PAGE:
The location of attractions is intended only as a guide. Distances are 'as the crow flies'.
Named after the 19th Century Tolpuddle Martyrs, a group of farm labourers who famously rose up against landowners in demand of better pay and working conditions.
Home to around 700 yards of shingle beach, Ringstead Beach on the Jurassic Coast has plenty of space for everyone to find a quiet corner of their own. For ease, a shop and cafe are located in the car park. The east end of the main beach, which is about a 20 minute walk, is a nudist area. Ringstead is a dog-friendly beach.
Apart from Studland this is our favourite beach spot in West Dorset. Parking is free at top of the hill but it's a longish walk down; you pay to use the toll road down to the car park near the beach.
This circular walk of just under seven miles takes you away from the coast and along country lanes, through woodland and heathland. Parking is available at the museum but you will be required to visit the museum if you use the car park.
Moreton to Clouds Hill
We walked part of the Lawrence of Arabia trail from the church to Clouds Hill. It’s a long straight track, made interesting by the sounds of tanks driving around. The lady at Clouds Hill was very informative giving us lots of areas to discuss on the way back
This small village is the unlikely final resting place of Lawrence of Arabia. His grave can be found in the churchyard at St Nicholas' Church, which is itself worth a visit for its unique etched-glass windows. Take a stroll around Moreton Gardens and plant centre, or stop for a cream tea at the Tea Rooms in the old school. Moreton also makes a good start for walks in nearby Moreton Forest and along The Dorset Jubilee Trail, an 80-mile trail stretching from Forde Abbey in the west to Bokerley Dyke in the north east.
Visit this beautiful location to view these sculptures which demonstrate and individual artist flair. Set beside these picturesque lakes the sculptures unite with the environment.
This beautiful place is 200 metres from our cottage (The Stables) - the sculptures are fantastic and you could spend all day there with a cool box and picnic! Closed Mondays & Tuesdays April to September and Sundays & Mondays October to March>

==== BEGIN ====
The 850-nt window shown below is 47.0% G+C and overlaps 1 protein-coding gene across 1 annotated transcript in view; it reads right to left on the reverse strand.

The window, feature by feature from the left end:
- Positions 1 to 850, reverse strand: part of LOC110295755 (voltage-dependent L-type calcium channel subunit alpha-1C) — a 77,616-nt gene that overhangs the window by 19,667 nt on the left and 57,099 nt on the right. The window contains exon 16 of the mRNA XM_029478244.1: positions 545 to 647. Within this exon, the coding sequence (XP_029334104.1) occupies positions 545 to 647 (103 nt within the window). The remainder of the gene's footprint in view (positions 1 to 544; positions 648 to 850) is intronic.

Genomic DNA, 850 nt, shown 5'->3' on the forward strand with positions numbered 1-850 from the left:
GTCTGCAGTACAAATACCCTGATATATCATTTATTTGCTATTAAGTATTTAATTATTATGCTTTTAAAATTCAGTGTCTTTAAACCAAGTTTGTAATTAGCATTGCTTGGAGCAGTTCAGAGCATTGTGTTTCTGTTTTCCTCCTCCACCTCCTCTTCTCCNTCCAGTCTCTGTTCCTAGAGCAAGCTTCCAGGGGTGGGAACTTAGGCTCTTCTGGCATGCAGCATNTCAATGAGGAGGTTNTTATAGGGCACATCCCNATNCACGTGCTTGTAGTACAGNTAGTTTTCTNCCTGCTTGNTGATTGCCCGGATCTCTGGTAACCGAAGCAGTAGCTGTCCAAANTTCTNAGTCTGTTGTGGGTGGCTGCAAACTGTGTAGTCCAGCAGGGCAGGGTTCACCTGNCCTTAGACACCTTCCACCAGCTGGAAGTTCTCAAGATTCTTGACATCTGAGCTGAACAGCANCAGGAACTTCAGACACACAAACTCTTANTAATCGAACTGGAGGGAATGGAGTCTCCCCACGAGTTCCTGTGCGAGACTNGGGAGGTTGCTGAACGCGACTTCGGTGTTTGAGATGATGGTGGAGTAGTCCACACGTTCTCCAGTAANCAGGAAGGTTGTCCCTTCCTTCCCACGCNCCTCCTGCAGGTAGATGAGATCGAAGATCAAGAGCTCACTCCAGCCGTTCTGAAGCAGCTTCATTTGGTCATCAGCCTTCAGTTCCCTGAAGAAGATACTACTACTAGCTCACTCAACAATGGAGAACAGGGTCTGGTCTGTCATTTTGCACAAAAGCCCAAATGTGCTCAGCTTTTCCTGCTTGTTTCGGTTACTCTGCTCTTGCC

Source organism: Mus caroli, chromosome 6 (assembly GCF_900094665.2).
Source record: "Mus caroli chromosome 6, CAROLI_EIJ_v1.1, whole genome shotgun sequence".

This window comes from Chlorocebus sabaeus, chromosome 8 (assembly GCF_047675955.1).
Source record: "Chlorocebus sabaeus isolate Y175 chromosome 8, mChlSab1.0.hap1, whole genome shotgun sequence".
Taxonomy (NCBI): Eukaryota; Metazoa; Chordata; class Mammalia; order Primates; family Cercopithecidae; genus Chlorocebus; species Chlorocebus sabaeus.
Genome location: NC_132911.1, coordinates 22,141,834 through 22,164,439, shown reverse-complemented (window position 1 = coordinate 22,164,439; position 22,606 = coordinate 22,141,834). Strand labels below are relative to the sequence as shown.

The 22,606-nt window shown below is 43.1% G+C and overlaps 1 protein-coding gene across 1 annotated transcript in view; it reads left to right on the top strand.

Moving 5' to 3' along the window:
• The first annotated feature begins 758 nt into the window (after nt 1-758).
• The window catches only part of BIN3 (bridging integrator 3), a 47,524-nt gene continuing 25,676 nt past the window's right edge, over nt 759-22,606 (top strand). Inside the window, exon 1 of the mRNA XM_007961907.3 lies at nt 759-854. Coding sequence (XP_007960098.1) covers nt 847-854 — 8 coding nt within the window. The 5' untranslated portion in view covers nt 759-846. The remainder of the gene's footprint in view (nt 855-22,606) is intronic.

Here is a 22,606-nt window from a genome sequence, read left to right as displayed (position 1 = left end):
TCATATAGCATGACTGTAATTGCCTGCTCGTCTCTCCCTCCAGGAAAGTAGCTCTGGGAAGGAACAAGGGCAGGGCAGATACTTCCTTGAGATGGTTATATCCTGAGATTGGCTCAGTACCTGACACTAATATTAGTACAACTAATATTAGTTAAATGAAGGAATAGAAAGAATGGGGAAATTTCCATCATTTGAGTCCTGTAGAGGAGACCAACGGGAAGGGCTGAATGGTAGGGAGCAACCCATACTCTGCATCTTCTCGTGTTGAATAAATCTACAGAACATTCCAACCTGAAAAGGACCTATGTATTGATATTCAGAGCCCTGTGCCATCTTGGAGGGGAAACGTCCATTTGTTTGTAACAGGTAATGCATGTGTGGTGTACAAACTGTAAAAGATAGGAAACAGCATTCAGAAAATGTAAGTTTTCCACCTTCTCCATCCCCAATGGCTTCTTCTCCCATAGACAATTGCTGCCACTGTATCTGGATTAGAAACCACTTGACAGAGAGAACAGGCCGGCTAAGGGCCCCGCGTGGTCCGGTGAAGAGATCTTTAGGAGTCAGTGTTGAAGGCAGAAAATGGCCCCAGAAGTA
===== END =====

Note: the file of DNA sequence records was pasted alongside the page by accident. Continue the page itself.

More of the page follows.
We thought the sculptures were absolutely fantastic, and the gardens, wooded areas and lakes in which they were situated added to the wow factor. We hope to visit again.
The whole spectrum from chimpanzees and orangutans to marmosets - most have been rescued and all are incredible. This sanctuary does an amazing job at looking after the animals, yet allowing the public to enjoy them, without making too much of a spectacle. Fascinating, sad, heart-warming and fun - you can't tire of the monkey antics but there are impressive play parks for the kids to imitate the apes, should they so wish.
NOT a zoo-more a monkey rest home!
Had a fantastic day at Monkey World.We were a party of four with ages from 10 to 73 and to be honest the two older ladies didnt expect much.I can honestly say that every one of us thoroughly enjoyed everything about it(not least the wonderful monkeys!)Very well set up for disabled and spotlessly clean everywhere.Food good and not too expensive.All in all a great place to enjoy a day out.
If you like monkeys, this is the place to go. Initially we were disappointed as on a cold November day, the monkeys were keeping warm inside, plus we thought it was really small. But then we realised we were being silly and discovered the other 90% of park - amazing! It's big, beautiful and all about the monkeys. The monkeys are incredible and the work done at this sanctuary is heartwarming (though the back stories heartbreaking). It is primarily a rescue centre, not an entertainment venue, but there are play parks for the kids, picnic areas and shops. Highly recommended.
Great Day Out
Thoroughly recommend Monkey World - its fantastic but avoid busy holiday periods if you really want to study the primates.
Monkey World is a great day out for adults as well as kids! It's a rescue centre for all kinds of apes, so your visit is also doing some good.
Now a National Trust property, Clouds Hill was once the Dorset home of Lawrence of Arabia. There is an exhibition detailing Lawrence's extraordinary life and his grave can be found in the churchyard of St Nicholas Church in Moreton. There is also a beautiful new trail through rhododendrons to a delightful picnic spot on top of the hill. House open March to October only.
A charming stop - allow 30-45 minutes to visit the cottage.
A great visit, particularly for NT Members. Combine it with a walk around the Lawrence Trail and take in Moreton Church/Tearooms and Lawrence's grave at Moreton
A National Trust nature reserve, this three-mile curve of sand is home to many breeds of rare bird. Voted the UK's 4th top beach by Which? Magazine - though locals would probably place it higher. Studland is also a popular family beach famous for its nudist section at Knoll Bay, the National Trust's only designated naturist beach. With safe shallow waters, sandy beach and a cafe this is a great place for children. National Trust members can park for free.
Gets pretty busy at peak times, but it's a great place all year round - as sandy as the Bournemouth beaches but totally sheltered from the prevailing south westerly breezes. National Trust Membesr park for free. Use the road from Corfe or chain ferry from Sandbanks.
A classic cottage with real romance; close your eyes and imagine the characters of Far from the Madding Crowd coming to life here.
Not open every day - shut when we went but a beautiful thatched cottage and lovely area of Dorset.
Another great visit for NT Members - combine it with visit to Max Gate, Hardy's Dorchester home, and To Cloud's Hill, TE Lawrence's little place near Bovington.
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Things to do
Things to do
Things to do